Helms a staple on Covington baseball diamonds

Published 12:00 am Saturday, April 5, 2014

Kent Helms calls a baseball game.

Ken Helms calls a baseball game.

In the top of the seventh inning during a Straughn-Opp baseball game, umpire Ken Helms injured his lower right leg turning awkwardly to try and make an out call at second base.
Helms made the call, fell to the ground and regained his composure.

Still hobbling from the injury, Helms called the rest of the game.

Two nights previously, Helms had a long game as he called a doubleheader at Pleasant Home by himself, and later on, he posted on his Facebook account about how thrilling it was to call the games by himself.

For the next few weeks, he’ll be taking some time off to recover from another injury he sustained Thursday night.

Despite the recent medical problems on the field, Helms said it is the love of the game, his dedication and being able to watch boys come up through the years that keeps him donning an umpire’s uniform to this day.

This is Helms’ 17th season as a man in “blue.”

The Opp native first got into calling games by seeing an advertisement in the newspaper.

When Helms started, D.J. McClain and Tony Holmes were two men who helped him a lot.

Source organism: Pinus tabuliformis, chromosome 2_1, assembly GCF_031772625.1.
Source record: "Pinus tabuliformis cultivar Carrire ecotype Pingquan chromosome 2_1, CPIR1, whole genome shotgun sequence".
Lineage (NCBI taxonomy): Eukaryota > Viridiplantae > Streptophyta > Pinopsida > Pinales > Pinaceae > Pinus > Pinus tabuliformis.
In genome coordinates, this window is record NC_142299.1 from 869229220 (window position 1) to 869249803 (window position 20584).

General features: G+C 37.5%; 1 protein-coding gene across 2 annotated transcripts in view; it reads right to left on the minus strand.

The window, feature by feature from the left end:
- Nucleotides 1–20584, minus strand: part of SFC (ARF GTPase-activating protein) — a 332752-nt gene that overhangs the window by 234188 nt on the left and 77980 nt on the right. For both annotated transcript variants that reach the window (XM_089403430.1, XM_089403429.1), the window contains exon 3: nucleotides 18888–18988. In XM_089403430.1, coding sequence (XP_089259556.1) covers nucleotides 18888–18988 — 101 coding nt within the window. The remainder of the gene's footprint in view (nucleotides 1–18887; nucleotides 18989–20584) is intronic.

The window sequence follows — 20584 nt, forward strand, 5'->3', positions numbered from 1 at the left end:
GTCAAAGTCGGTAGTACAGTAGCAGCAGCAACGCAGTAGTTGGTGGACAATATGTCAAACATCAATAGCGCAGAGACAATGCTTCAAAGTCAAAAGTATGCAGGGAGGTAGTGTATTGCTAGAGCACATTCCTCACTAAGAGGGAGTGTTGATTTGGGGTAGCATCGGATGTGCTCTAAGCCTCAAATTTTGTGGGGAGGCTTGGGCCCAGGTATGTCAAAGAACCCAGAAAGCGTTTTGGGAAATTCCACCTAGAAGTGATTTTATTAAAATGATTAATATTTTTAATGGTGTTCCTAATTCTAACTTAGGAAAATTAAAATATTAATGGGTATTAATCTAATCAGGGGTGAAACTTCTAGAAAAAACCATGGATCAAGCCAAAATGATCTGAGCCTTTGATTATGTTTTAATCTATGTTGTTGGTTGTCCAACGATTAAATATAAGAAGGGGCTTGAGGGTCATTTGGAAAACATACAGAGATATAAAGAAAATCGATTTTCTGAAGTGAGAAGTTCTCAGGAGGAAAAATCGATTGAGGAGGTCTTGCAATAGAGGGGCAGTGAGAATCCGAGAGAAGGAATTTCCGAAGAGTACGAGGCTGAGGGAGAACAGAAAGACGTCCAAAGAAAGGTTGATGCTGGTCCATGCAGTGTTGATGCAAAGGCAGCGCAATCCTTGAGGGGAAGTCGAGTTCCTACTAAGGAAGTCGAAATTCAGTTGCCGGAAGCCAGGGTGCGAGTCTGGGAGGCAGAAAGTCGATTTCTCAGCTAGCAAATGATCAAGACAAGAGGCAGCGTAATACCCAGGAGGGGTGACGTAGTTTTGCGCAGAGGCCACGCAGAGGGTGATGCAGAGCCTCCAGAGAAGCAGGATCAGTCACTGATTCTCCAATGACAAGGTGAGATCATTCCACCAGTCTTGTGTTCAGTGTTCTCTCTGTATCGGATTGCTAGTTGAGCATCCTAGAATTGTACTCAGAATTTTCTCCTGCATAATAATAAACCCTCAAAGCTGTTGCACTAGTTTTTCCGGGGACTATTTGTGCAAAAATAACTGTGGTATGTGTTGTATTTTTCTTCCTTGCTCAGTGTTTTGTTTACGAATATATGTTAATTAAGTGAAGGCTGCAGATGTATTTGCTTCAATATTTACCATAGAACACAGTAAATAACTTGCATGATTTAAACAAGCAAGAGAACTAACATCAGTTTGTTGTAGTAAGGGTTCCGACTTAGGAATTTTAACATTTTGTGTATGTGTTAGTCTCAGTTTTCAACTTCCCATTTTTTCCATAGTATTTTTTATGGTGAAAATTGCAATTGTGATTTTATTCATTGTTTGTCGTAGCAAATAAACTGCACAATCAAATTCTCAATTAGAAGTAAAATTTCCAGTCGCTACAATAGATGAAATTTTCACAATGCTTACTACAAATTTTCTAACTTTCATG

“So, then I told my wife (Wanda) that I’m going to start calling baseball,” he said.

Judging by the inflections in his voice, Helms seems to really enjoy being an umpire.

“I enjoy the game of baseball,” he said. “I’ve always loved baseball. I enjoy officiating for the fact that you get to see some really good baseball players come up (through the years). I’ve been blessed to have seen kids who went on to play college ball and kids who started in the little league. It’s fun to see how far they’ve come.”

Helms umpires both high school and recreational league games during the long spring and summer seasons.

In total, Helms said he officiates in between 70-80 games per year.

During any umpire’s stretch of experience, there’s bound to be a game where it made his or her skin crawl from nervousness.

One such game for Helms came during the Class 5A state semifinals when St. Paul’s played Charles Henderson in Troy.

In the baseball postseason, teams play the best of three series. Both teams split the first day, and Helms was set to call the game behind the plate, which is different than calling in the field.

Luckily, Helms was with fellow umpires and good friends, OHS baseball coach Michael Cassady and Jed Blackwell.

“St. Paul’s had (former Alabama quarterback) AJ McCarron and Drew Miller, along with Destin Hood, who played for the Nationals,” Helms said. “I was nervous. Mike, Jed and I don’t have to talk anymore, but we all were nervous.

“It ended up being a blow-out game, but from the first inning my mouth was so dry,” he said. “I had a really good game according to them.”

Helms said the game had the largest crowd he’d ever seen at a high school game.

“At least 3,000 people were at the game,” he said. “It was loud.”

It can also get loud during a regular-season contest.

Helms said those who decide to become umpires need to have a “tough” skin.

“If you don’t like getting hollered at, it’s the wrong business for you,” he said.

It seems, for Helms, to be the right business.

Helms also has two step daughters, Kimberly and Danielle.